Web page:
A pale yellow semi-soft cheese with a firm texture perfectly suited for melting.

"In theory, it is possible to recreate a home-made formula that resembles canine cheese using recipes from the Internet, but this is both time-consuming and difficult, as it is essential to ensure that various parameters – such as nutritional balance, food safety, correct osmolality, and personal taste – are optimal, and the risks often outweigh the benefits. Therefore, in reality, this seldom happens if it happens at all." -- Emmanuelle Fuente

Many myths and urban legends circulate within the cheesemaking world, both true and false. Some grow and take on a life of their own, much like Penicillium candidum. What follows is one of the lesser-known tales, and hails from south of the Texas border.

Historically, queso Chihuahua, or Chihuahua cheese, was a much different item than it is today, and not just because of the commercial shift from raw to pasteurized milk for safety concerns from factory farming. Back in the day, pre-Columbian that is, in Mesoamerica the Toltecs had their moment in the sun and were the intellectual and cultural predecessors of those that followed, such as the Mayans and Aztecs, not to mention the present-day population of Mexico as a whole.

One aspect of Toltec culture, its cuisine, is rarely touched on by food (or any other) historians. An even more rarely mentioned part is dog cheese. The origins of Toltec dog cheese are somewhat unclear, but it likely emerged from the raising of dogs for meat combined with the poorer parts of the population. Those with little are known worldwide for making the most of everything and letting very little go to waste, and so it was with the lowest working class of the Toltecs.

Pre-Columbian dogs of the Americas were different as well, especially those that became Chihuahuas and Xolos after the reintroduction of dogs to the Americas by Europeans. Dams had bigger teats, for one. And how does one go about milking a dog? Carefully, and with very small fingers. As such, the chore was most often relegated to children, and to female children more often than not, most under the age of six. Another way dog milk was harvested was whenever a lactating animal was butchered and as opportunity allowed, usually during large celebration feasts. Coagulation of the collected milk was achieved with a crude form of fawn rennet.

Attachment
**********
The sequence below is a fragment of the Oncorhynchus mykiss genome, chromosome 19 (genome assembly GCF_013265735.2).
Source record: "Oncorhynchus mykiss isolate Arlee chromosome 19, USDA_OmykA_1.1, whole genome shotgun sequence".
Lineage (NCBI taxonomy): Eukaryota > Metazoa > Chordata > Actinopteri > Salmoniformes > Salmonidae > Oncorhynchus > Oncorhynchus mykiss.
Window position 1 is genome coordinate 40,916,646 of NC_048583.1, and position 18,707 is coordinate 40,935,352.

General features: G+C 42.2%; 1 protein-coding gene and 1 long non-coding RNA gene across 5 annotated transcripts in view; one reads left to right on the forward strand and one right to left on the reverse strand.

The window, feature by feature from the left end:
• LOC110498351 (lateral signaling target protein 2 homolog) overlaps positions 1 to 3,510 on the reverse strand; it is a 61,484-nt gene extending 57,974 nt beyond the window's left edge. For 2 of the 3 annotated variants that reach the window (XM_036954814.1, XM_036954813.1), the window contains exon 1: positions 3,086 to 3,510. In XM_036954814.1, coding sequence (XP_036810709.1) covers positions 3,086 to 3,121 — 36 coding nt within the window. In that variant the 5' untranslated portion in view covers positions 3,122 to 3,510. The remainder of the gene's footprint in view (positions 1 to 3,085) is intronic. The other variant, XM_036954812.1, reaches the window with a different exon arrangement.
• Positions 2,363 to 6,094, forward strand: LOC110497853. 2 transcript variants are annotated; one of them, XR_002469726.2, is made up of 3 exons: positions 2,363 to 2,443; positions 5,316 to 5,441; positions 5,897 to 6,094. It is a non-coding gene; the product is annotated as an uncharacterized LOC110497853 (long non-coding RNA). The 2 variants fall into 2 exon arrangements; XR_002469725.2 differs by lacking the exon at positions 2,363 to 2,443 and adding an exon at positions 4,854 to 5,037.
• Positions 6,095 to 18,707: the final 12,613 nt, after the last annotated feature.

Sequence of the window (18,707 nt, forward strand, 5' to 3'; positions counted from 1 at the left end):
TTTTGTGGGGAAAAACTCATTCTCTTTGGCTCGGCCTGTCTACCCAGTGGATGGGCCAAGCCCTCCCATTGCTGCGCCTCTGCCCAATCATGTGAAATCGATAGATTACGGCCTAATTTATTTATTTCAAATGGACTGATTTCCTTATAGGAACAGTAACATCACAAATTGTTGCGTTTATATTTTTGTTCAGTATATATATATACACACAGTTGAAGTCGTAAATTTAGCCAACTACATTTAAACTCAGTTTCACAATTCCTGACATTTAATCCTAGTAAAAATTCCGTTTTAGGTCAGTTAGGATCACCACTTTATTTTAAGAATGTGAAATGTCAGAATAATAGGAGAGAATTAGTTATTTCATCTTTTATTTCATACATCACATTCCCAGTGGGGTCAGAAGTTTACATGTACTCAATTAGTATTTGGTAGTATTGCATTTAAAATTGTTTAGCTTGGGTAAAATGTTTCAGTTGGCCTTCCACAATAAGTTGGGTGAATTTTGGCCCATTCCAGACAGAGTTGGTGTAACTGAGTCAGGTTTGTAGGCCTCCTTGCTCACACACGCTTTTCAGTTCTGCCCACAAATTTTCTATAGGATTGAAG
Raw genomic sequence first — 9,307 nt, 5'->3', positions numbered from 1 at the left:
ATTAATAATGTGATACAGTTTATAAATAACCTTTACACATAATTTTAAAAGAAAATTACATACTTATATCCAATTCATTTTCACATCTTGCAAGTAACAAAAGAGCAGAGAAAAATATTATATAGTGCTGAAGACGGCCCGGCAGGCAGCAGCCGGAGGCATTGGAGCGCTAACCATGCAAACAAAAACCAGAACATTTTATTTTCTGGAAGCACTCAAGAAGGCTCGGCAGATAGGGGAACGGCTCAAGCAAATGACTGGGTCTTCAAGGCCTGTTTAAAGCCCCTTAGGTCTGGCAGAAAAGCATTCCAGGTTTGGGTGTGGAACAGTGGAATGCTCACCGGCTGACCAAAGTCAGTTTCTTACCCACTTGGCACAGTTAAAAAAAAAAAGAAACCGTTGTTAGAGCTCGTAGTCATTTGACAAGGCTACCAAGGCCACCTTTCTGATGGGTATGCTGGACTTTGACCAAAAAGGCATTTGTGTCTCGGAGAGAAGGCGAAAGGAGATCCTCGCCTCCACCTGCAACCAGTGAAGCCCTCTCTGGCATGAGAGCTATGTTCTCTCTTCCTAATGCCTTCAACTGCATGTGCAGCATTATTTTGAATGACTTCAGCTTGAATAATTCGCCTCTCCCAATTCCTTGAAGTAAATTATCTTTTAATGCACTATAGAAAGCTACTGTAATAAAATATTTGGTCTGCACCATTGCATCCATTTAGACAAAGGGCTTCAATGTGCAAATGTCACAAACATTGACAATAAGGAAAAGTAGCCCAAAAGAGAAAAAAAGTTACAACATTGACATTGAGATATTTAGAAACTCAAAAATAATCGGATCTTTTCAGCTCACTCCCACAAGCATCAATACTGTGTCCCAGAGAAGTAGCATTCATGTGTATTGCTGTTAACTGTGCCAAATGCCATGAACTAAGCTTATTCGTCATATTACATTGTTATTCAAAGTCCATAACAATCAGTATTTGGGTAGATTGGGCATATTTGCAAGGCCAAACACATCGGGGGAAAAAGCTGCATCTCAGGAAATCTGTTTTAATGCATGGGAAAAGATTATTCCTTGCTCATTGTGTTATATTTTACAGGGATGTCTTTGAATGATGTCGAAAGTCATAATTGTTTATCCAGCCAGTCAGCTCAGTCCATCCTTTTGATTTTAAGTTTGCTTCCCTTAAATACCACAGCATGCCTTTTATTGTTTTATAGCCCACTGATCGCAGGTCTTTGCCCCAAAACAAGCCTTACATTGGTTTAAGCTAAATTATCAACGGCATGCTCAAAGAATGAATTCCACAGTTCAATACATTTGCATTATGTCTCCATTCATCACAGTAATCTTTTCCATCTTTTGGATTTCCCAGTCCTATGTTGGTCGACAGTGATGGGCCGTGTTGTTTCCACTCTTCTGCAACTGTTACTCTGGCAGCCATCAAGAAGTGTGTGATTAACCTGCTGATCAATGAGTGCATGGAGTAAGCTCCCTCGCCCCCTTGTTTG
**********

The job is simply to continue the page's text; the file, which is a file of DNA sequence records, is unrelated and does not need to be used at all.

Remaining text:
Several varieties of cheese were made, the most common (as well as easiest and earliest) was similar to cottage cheese, although with larger curds and thicker whey. This, when strained and compressed, became more like farmer's cheese or cream cheese although not as sweet and butterier due to the higher fat, and lower sugar, content of canine milk when compared with to bovine milk. Both of these easily spoiled in the climate in which they were produced and had to be eaten quickly; if not within a few hours, at least within the same day. Three aged versions are known to have been produced. One was was wrapped in leaves, placed in caves, and weighted with stones to remove additional moisture as quickly as possible. The second version took the above cheese after a day, removed the leaves, washed it and placed it in mineral water to produce a feta-like substance. The third added achiote to the milk before curdling. After the more traditional straining and pressing, the blocks were chopped, washed, and repressed twice, making it, albeit primitive, the first yellow "Cheddar" made in the Americas. The final block was allowed to air dry in the sun, prolonging its useability by about a week.

So that's one story of the origin of queso Chihuahua. Well, except for the name. Obviously, queso isn't a native American word, and Chihuahuas weren't known by that name back then, either. Comes across as kind of a double misnomer, really. But, today, in Chihuahua and its adjacent states, it is called queso menonita, after the Mennonite communities of Northern Mexico that "first" produced it, while elsewhere it is called queso Chihuahua and that name has been backwards applied to the Toltec cheese from Hidalgo made of milk from Chihuahuas.

And now you know.

Incan llama cheese - Venezuelan beaver cheese

British Museum
The Vatican Library
Federation Cynologique Internationale

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